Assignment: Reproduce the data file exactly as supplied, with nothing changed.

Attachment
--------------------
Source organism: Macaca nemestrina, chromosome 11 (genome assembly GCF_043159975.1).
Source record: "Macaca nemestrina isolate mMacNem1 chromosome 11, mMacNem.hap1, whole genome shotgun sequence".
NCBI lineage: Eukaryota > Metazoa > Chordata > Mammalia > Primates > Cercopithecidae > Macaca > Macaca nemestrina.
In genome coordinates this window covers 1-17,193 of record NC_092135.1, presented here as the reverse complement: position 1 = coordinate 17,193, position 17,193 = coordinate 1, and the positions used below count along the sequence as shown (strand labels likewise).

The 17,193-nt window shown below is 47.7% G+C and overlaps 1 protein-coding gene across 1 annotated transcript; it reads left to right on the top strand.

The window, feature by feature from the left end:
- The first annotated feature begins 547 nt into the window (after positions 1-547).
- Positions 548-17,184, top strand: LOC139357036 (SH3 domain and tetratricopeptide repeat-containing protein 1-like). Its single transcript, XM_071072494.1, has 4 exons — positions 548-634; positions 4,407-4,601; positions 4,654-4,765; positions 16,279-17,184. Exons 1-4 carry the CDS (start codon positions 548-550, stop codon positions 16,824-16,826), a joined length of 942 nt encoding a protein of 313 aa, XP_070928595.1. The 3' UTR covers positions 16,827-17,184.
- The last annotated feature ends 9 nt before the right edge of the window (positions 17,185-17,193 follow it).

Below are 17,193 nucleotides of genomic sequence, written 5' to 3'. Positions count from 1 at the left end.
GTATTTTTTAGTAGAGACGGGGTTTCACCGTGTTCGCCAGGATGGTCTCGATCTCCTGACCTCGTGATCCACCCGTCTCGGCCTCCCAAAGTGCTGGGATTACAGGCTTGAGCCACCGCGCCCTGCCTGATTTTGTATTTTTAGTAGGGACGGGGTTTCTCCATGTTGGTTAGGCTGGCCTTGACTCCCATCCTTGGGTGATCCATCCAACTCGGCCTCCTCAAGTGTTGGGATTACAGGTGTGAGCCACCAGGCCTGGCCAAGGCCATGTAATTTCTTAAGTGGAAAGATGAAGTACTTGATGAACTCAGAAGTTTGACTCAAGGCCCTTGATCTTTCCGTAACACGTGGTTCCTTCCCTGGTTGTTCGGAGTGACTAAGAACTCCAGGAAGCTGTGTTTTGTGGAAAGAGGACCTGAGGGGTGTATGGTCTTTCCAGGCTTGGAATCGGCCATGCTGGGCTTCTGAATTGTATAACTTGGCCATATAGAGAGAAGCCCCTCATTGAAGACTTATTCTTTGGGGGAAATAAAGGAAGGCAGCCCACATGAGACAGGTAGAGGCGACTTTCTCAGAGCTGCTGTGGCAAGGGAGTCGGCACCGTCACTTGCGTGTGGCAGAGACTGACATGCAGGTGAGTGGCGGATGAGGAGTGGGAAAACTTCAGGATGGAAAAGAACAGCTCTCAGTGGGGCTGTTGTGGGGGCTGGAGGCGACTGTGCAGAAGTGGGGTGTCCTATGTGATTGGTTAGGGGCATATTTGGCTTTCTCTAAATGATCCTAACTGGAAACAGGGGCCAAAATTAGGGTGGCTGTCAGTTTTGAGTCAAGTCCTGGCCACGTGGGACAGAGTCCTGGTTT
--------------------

Source organism: Macaca nemestrina, chromosome 11 (genome assembly GCF_043159975.1).
Source record: "Macaca nemestrina isolate mMacNem1 chromosome 11, mMacNem.hap1, whole genome shotgun sequence".
NCBI lineage: Eukaryota > Metazoa > Chordata > Mammalia > Primates > Cercopithecidae > Macaca > Macaca nemestrina.
In genome coordinates this window covers 1-17,193 of record NC_092135.1, presented here as the reverse complement: position 1 = coordinate 17,193, position 17,193 = coordinate 1, and the positions used below count along the sequence as shown (strand labels likewise).

The 17,193-nt window shown below is 47.7% G+C and overlaps 1 protein-coding gene across 1 annotated transcript; it reads left to right on the top strand.

The window, feature by feature from the left end:
- The first annotated feature begins 547 nt into the window (after positions 1-547).
- Positions 548-17,184, top strand: LOC139357036 (SH3 domain and tetratricopeptide repeat-containing protein 1-like). Its single transcript, XM_071072494.1, has 4 exons — positions 548-634; positions 4,407-4,601; positions 4,654-4,765; positions 16,279-17,184. Exons 1-4 carry the CDS (start codon positions 548-550, stop codon positions 16,824-16,826), a joined length of 942 nt encoding a protein of 313 aa, XP_070928595.1. The 3' UTR covers positions 16,827-17,184.
- The last annotated feature ends 9 nt before the right edge of the window (positions 17,185-17,193 follow it).

Below are 17,193 nucleotides of genomic sequence, written 5' to 3'. Positions count from 1 at the left end.
GTATTTTTTAGTAGAGACGGGGTTTCACCGTGTTCGCCAGGATGGTCTCGATCTCCTGACCTCGTGATCCACCCGTCTCGGCCTCCCAAAGTGCTGGGATTACAGGCTTGAGCCACCGCGCCCTGCCTGATTTTGTATTTTTAGTAGGGACGGGGTTTCTCCATGTTGGTTAGGCTGGCCTTGACTCCCATCCTTGGGTGATCCATCCAACTCGGCCTCCTCAAGTGTTGGGATTACAGGTGTGAGCCACCAGGCCTGGCCAAGGCCATGTAATTTCTTAAGTGGAAAGATGAAGTACTTGATGAACTCAGAAGTTTGACTCAAGGCCCTTGATCTTTCCGTAACACGTGGTTCCTTCCCTGGTTGTTCGGAGTGACTAAGAACTCCAGGAAGCTGTGTTTTGTGGAAAGAGGACCTGAGGGGTGTATGGTCTTTCCAGGCTTGGAATCGGCCATGCTGGGCTTCTGAATTGTATAACTTGGCCATATAGAGAGAAGCCCCTCATTGAAGACTTATTCTTTGGGGGAAATAAAGGAAGGCAGCCCACATGAGACAGGTAGAGGCGACTTTCTCAGAGCTGCTGTGGCAAGGGAGTCGGCACCGTCACTTGCGTGTGGCAGAGACTGACATGCAGGTGAGTGGCGGATGAGGAGTGGGAAAACTTCAGGATGGAAAAGAACAGCTCTCAGTGGGGCTGTTGTGGGGGCTGGAGGCGACTGTGCAGAAGTGGGGTGTCCTATGTGATTGGTTAGGGGCATATTTGGCTTTCTCTAAATGATCCTAACTGGAAACAGGGGCCAAAATTAGGGTGGCTGTCAGTTTTGAGTCAAGTCCTGGCCACGTGGGACAGAGTCCTGGTTT